Have you been wondering what the heck we are up to here in Granada? Well, turns out, lots! We are now the proud owners of a 15 acre finca (Spanish for farm) with giant trees, fruit orchards, two houses (rustic but nice), infrastructure such as an 85 meter deep well (needs a pump), rainwater catchment system (needs work), city water and electricity, previous animal structures in various states of disrepair that will be perfect for developing volunteer housing/hangout areas, and many birds, butterflies, and a climate cooler than Granada proper. We are only 2 miles from Granada, 20 minutes by bicycle.
After much research and many trips visiting properties with our local realtor, Carlos (who speaks very good English and “got” what we were looking for), and much deliberation, we tried very hard to “not leave our brains behind when buying property in a foreign county.” Brett and Nathan helped us choose the property and we all believe it was just waiting for us and will be perfect for our project. The previous owner, Yvan, who now resides in France, purchased the property twenty years ago when in his early twenties, and he planted hundreds of trees, now mature, with the idea of developing a place for people to retreat in a delightful rural environment. We had the pleasure of meeting him and his family recently while he is visiting his mother in Nicaragua. He spent much time with us, identifying trees, discussing water systems, sharing his story and his love for the property.
It is a beautiful place. There is much to do and if you know us, you know we love fix-it-up projects, and we can now do them in the shade and beauty of all those trees.
Brett and Nathan spent the month of June in Costa Rica, she getting her permaculture design certification and he at a cacao farm (yes, he knows a lot now about processing chocolate and yes, he brought back a pod from which we have 33 healthy plants.) Brett’s teacher, Chris Shanks, is a renowned permaculture specialist who has a farm, Bona Fide, on the island of Ometepe (a wonderful island formed by two volcanoes in the middle of Lake Nicaragua). We hired Chris to visit and assess our property, give us advice on how to tackle things like rebuilding the perimeter fence, revitalizing the orchards, and clearing so we can plant new fruit trees, shrubs and vegetables to meet our needs. We got a good report card (tons of organic matter, lots to work with) and advice that will save us mucho time and money. Brett is working on a permaculture plan for our place under his ongoing guidance. We have two teams working on rebuilding our living fence. They will meet in the middle of the back side in approximately two weeks. We had some “milpa” beds dug with serious swales, they have been mulched, manure added (it comes from the dairy farm next door), vetiver grass planted to retain soil and water.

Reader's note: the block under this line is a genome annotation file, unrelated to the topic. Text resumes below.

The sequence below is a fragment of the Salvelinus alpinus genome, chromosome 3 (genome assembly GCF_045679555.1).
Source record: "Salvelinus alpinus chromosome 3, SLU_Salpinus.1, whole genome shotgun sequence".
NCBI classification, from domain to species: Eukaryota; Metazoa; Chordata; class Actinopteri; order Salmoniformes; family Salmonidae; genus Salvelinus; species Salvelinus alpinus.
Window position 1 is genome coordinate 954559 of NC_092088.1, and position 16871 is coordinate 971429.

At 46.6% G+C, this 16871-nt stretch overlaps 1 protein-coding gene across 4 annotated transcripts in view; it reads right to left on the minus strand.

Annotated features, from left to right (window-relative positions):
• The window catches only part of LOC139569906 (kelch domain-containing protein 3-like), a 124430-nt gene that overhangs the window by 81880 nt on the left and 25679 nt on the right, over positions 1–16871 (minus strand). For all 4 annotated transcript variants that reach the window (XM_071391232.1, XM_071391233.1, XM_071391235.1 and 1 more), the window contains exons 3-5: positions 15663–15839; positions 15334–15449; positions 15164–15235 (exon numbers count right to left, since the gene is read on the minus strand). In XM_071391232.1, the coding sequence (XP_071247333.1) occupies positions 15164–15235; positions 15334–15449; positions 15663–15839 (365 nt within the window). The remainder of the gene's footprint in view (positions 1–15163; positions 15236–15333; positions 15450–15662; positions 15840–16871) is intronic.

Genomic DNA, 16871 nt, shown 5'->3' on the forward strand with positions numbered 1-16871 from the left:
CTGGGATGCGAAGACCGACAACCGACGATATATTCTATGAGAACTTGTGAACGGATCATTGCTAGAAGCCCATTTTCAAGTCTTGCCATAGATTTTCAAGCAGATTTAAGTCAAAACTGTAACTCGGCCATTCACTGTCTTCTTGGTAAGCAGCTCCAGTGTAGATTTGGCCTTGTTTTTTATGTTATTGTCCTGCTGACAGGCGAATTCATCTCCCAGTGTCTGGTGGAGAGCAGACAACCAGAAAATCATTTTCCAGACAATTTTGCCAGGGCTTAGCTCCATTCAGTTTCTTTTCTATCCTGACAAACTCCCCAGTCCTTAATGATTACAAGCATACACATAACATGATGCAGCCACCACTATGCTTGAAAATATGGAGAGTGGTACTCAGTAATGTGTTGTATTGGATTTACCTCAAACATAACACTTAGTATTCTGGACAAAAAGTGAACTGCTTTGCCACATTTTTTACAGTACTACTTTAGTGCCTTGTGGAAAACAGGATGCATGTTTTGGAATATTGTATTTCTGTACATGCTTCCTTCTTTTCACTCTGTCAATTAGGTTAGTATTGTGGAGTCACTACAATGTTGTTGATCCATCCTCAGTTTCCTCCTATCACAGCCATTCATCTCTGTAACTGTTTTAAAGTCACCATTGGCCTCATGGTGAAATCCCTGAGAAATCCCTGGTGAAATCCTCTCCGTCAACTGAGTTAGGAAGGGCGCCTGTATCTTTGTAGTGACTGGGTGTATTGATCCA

One of our first tasks in June was planting forty banana trees and they grow fast! We have a nursery now with trees and shrubs and plants we bought, started from cuttings, and grew from seed. Brett and Nathan are in the US now for four months, visiting family and friends and then working a season of the Naturalist At Large program in California. They will be back in December to move the finca to the next level. In the mean time, no shortage of activity. We are moving at the end of August from our rental house in the city to the farm, with grandma, caregivers, and all. Much, much to do to get our new home ready but we cannot wait.
See photos below.
Farm’s Latitude: 11.917435 deg.; Longitude: -85.985989 deg.